Marvel Studios 2015
Summary: It’s 1946, WWII is over and Agent Peggy Carter finds herself working for the SSR. Begrudging the position of a pencil pusher, stranded in an era where the male presence runs basically everything, Carter secretly attempts to continue doing what she does best: being a secret agent. But everything comes at a cost, when Howard Stark appears to be selling his most dangerous inventions to the black market, Peggy is hired on to clear his name at all costs – even if it brands her a traitor. In the ensuing battle a new enemy arises, and those dear to Peggy continue to get hurt. How much of it can she take before she breaks?
Episode 1 - “Now is Not the End”
Directed by Louis D’Esposito; Written by Christopher Markus and Stephen McFeely
Episode 2 - “Bridge and Tunnel”
Directed by Joseph V. Russo; Written by Eric Pearson
Review: Truth be told, this has been my most anticipated Marvel project in years. Even more so than Avengers, even more so than Guardians of the stinkin’ Galaxy. Why? Because I love Hayley Atwell and I love the character of Peggy Carter. Her character was the best part of Captain America: The First Avenger, I loved her Marvel One-Shot, and I’ve been dying for more old school spy action since both. Agents of Shield had a bit that I loved in its first season, and Captain America: The Winter Soldier had a bit, but this is show take place in the era where that kind of stuff is prevalent.
It seethes cool. So how do the first two episodes stack up in my excitement and as a fine product of storytelling?
Despite being written and directed by men, Agent Carter is off to a wonderful start that features an incredibly strong willed woman who’s mind is primarily on the job, not on the heart – although she’s not heartless, very far from it – Atwell gives a wonderful warmth and sentimental performance as Peggy Carter. She knows this character inside and out. It’s a welcome change, and these episodes go to prove that Marvel is ready and willing to make sure that they’re women characters are more than just fodder for the man to save, and rightly so Carter does a lot of the saving of men herself in these first two episodes.
The dialogue is incredibly witty, and the comedic timing is spot on. Although related: I’m not an entirely huge fan of how Edwin Jarvis, Howard Stark’s butler, is being portrayed. It’s partly due to the fact that I am much more used to him as an old, Avengers pro butler from the comics and this Jarvis is new to all this super heroic action. He comes off as naïve at times, even though he is, and it’s not always handled properly and a lot of times he comes dangerously close to being nothing more but comedy relief.
Carter finds herself in a lot of sticky situations and hilarious situations, but with the help of this being an era where security cameras don’t exist in every nook and cranny of a building things become much easier for her to navigate without her bosses discovering her every move. - Speaking of her bosses, the SSR agents are pretty chauvinistic, which is about par for the time. They don’t see Carter as anything more than a pencil pusher even though she continues to prover herself in the field. I’m not a huge fan of how they’re being handled either, more so than Jarvis these guys ARE the comedy relief camera fodder.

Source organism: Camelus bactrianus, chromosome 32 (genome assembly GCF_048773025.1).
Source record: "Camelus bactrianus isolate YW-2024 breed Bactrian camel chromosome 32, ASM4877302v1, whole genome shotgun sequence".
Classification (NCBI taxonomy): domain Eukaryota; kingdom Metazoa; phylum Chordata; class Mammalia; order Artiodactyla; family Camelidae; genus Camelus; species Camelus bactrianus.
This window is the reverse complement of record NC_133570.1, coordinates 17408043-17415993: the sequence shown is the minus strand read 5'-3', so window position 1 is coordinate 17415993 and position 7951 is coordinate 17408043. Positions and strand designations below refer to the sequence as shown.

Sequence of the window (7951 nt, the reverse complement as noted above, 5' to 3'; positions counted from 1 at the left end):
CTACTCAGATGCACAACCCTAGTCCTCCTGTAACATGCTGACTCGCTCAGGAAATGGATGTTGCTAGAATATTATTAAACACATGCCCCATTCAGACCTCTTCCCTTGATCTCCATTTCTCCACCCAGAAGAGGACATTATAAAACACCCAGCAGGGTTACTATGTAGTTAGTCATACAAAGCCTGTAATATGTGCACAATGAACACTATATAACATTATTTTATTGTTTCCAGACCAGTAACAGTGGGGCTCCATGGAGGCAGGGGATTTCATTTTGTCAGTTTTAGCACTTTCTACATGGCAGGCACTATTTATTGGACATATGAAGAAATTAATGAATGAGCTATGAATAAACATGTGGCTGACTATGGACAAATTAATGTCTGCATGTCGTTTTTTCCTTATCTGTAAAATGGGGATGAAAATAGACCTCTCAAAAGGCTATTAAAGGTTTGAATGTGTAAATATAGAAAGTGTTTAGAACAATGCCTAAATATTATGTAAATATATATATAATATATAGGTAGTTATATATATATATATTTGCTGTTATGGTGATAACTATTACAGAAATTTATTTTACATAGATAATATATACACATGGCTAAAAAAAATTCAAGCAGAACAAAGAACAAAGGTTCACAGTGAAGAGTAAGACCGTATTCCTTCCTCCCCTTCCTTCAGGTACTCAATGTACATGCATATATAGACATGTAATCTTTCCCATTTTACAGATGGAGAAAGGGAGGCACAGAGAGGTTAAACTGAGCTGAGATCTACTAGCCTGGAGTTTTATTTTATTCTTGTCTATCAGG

I get the whole women empowerment, make sure Carter is always outshining the ignorant males surrounding her, but despite their far-flung attitudes it doesn’t make since to portray them at far worse at their job than she is. In reality, they’d probably be just as good as she is, and she’d just have to work that much harder to stand out and above.
I’m incredibly intrigued by the storyline and the setting up the villains for the season. At 8 episodes, 2 of which have already aired, the series will have to move quickly in order to make sure that 6 episodes from now we’re coming to a satisfying conclusion to the villain arc. In these episodes we learn that a secret criminal organization known as Leviathan is after Stark’s stolen technology which has landed him in deep hot water with the American Government and has came close branding him a traitor – it’s because they believe he sold his terrifyingly powerful inventions, but obviously we know the truth as otherwise. I am curious to see where they go with Leviathan, and I’m curious if they’ll tie the organization to Hydra at all. Maybe an offshoot organization fit to rise from the depths after Hydra fell in the war.
The old spy action isn’t completely on display in these few episodes, but we do get a bit – like a wristwatch that’s also a safe cracker. We get tons of action, which is a great thing and one incredibly funny scene where Carter is beating the snot out of a Leviathan agent while in the background a Captain America radio play is going on and it features Cap saving “Betty Carter.” The symbolism of the scene is not lost on me, and I absolutely adore the addition of the Cap radio plays.
I really like this show. I really, really like this show. Agent Carter is off to a wonderful start, with a stronger first episode than even Agents of Shield had in their first season, and without them this show wouldn’t exist right now. I am hopeful that AC will outshine people’s expectations and do well in the coming weeks so that next year we can get a season 2. More Carter, and more Atwell, is always a good thing in my book. I’m looking forward to the rest of this season with gusto.
Final Score: 4 Dubious, Knockout, Lipstick Covered Kisses, Darlin’ out of 5
Derrick is a born and raised otaku with a love for comics, anime, manga and movies. The full list is pretty long, but that’s just the basics. Stories set in space are his bread and butter.
You can find more of his writing at IndieComix.net